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Abadesi Osunsade: Women Doing Bits Series

This week, we speak to Abadesi Osunsade, the founder and CEO of Hustle Crew, which is a diversity-in-tech community and training company. She’s also the author of Dream Big. Hustle Hard: The Millennial Woman's Guide to Success in Tech and co-host of the podcast Techish.

What do you do in a sentence?

I am the founder and CEO of Hustle Crew, which is a career’s community for the underrepresented in tech, providing talks and training to make the industry more inclusive.

How did you come up with the idea?

Hustle Crew was started because of my own experiences working in tech and just feeling excluded. I felt that this is an industry that serves all of society but tends to only represent only one type of person and I really wanted to do something to change that.

I felt that the solution to the problem was helping people understand structural oppression and bias better, and realised that actually your identity will impact your success in the career world and your access to opportunities in tech. So by starting that conversation, tech companies can make more equitable decisions whether that’s recruitment or even product design. 

Why are safe spaces so important?

There’s a lot of research that shows that the further away from the dominant groups in the workplace, the more penalties you face for everyday behaviour – whether that’s speaking up for yourself or asserting yourself or bringing your whole self to work, wearing your hair naturally, speaking the way that you speak with your natural inflections.

So what’s nice about safe spaces is that for many people they are the only place within their professional lives where they can be their whole self. Safe spaces are, of course, at home, hanging out with your friends, but where are the safe spaces at work? If you look like the CEO and your act like the CEO, maybe every place at work is a safe space for you.

But what happens when that’s not the case and that’s where things like women’s networks, black employee networks become really important. Because it’s actually the first time at work where people can really take that filter off and be who they really are and they stop whitewashing themselves for a second and bring their whole self to the conversation.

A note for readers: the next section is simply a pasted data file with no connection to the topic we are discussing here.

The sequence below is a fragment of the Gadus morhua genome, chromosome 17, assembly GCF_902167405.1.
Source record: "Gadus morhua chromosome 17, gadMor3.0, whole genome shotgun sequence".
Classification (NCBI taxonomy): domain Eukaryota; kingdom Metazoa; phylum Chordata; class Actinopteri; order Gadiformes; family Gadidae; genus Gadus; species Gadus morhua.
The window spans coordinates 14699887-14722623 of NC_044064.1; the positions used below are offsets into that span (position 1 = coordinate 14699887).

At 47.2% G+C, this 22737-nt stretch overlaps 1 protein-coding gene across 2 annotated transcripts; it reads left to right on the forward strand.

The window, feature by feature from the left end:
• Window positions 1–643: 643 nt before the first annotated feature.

What does representation mean to you?

I’m a Londoner so before Covid and all this drama started, I used to love getting on the bus, getting on the tube to zip across the city and just see how many different types of people are there. And I just want representation to be walking into a co-working space or a tech startup and seeing the same diversity as I see on a bus or tube carriage – that’s what representation would be for me. 

What’s your advice for someone looking for creative freedom to do what they love?

I think that sometimes it’s about looking at the world through the lens of systems and being realistic about the timeline to create your creative freedom.

At the end of the day, if you have bill to pay and you’re wondering about how to pay your rent, this month may not be the time that you carve your career around your creative freedoms because it could be that the jobs that you need to pay the bills right now just aren’t there. So maybe you need to use other skills that aren’t as creative just to kind of survive in the context of a capitalist system.

But you know, we’ve all been there – I’m a CEO now and I’m living life by my rules but I worked in retail and I did all of the things such as charity fund raising and standing on the streets – I did it all and it’s a journey. I think to be able to live a life that’s driven by your creative freedom is about being realistic of the timeline of that journey and being willing to do whatever it takes to survive so you can get to a place where you can prioritise that work. 

What’s your favourite Afrocenchix product?

Sheen keeps my hair looking good between washes. I’ve even started using it on my husband’s hair as his hair is quite curly and he’s grown it out during lockdown. It’s so nice to be able to spray it, moisturise it and style it and it just looks as fresh as the day that I washed it. So that’s the product that I use the most, but they are all great and I also like the moisturising cream (Smooth) and I also really like the lemongrass smell. I’m addicted to it now! 

How can we support your current projects? 

Please follow Hustle Crew Live on Instagram. We’re posting fresh content to inspire you daily and if you’re interested in levelling up as an ambassador of inclusion, you can even sign up for our membership, it’s £12 a month and you get weekly case studies to be an inclusion ambassador in your community as well as monthly workshops. 


About The Women Doing Bits Series: This March, we’ll be talking to impressive women in our community (like Bola Sol, Abadesi Osunsade and Sharmadean Reid) about what they do, how they came up with their big ideas and much more. 

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